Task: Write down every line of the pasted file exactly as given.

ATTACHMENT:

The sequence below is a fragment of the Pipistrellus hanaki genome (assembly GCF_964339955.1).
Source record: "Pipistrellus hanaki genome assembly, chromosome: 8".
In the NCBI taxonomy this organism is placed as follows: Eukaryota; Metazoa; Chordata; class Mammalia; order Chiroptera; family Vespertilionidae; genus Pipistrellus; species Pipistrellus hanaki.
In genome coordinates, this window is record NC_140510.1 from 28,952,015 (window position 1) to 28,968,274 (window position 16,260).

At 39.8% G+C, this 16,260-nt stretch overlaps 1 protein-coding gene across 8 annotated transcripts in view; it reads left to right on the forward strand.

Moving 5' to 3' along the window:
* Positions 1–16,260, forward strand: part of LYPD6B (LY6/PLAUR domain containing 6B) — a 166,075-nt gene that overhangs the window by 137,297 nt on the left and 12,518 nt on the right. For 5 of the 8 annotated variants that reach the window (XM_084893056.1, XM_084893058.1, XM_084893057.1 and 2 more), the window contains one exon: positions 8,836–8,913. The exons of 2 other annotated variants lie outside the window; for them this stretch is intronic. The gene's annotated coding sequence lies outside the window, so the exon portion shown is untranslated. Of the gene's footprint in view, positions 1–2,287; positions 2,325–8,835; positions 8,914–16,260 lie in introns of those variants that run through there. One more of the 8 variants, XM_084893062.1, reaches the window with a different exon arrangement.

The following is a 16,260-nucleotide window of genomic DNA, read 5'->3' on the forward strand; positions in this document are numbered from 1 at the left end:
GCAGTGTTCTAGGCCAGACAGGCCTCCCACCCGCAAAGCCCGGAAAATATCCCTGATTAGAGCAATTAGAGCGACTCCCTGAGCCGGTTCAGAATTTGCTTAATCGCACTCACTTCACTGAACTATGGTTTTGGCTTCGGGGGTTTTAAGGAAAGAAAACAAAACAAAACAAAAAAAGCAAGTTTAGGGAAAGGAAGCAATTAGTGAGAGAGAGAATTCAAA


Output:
The sequence below is a fragment of the Pipistrellus hanaki genome (assembly GCF_964339955.1).
Source record: "Pipistrellus hanaki genome assembly, chromosome: 8".
In the NCBI taxonomy this organism is placed as follows: Eukaryota; Metazoa; Chordata; class Mammalia; order Chiroptera; family Vespertilionidae; genus Pipistrellus; species Pipistrellus hanaki.
In genome coordinates, this window is record NC_140510.1 from 28,952,015 (window position 1) to 28,968,274 (window position 16,260).

At 39.8% G+C, this 16,260-nt stretch overlaps 1 protein-coding gene across 8 annotated transcripts in view; it reads left to right on the forward strand.

Moving 5' to 3' along the window:
* Positions 1–16,260, forward strand: part of LYPD6B (LY6/PLAUR domain containing 6B) — a 166,075-nt gene that overhangs the window by 137,297 nt on the left and 12,518 nt on the right. For 5 of the 8 annotated variants that reach the window (XM_084893056.1, XM_084893058.1, XM_084893057.1 and 2 more), the window contains one exon: positions 8,836–8,913. The exons of 2 other annotated variants lie outside the window; for them this stretch is intronic. The gene's annotated coding sequence lies outside the window, so the exon portion shown is untranslated. Of the gene's footprint in view, positions 1–2,287; positions 2,325–8,835; positions 8,914–16,260 lie in introns of those variants that run through there. One more of the 8 variants, XM_084893062.1, reaches the window with a different exon arrangement.

The following is a 16,260-nucleotide window of genomic DNA, read 5'->3' on the forward strand; positions in this document are numbered from 1 at the left end:
GCAGTGTTCTAGGCCAGACAGGCCTCCCACCCGCAAAGCCCGGAAAATATCCCTGATTAGAGCAATTAGAGCGACTCCCTGAGCCGGTTCAGAATTTGCTTAATCGCACTCACTTCACTGAACTATGGTTTTGGCTTCGGGGGTTTTAAGGAAAGAAAACAAAACAAAACAAAAAAAGCAAGTTTAGGGAAAGGAAGCAATTAGTGAGAGAGAGAATTCAAA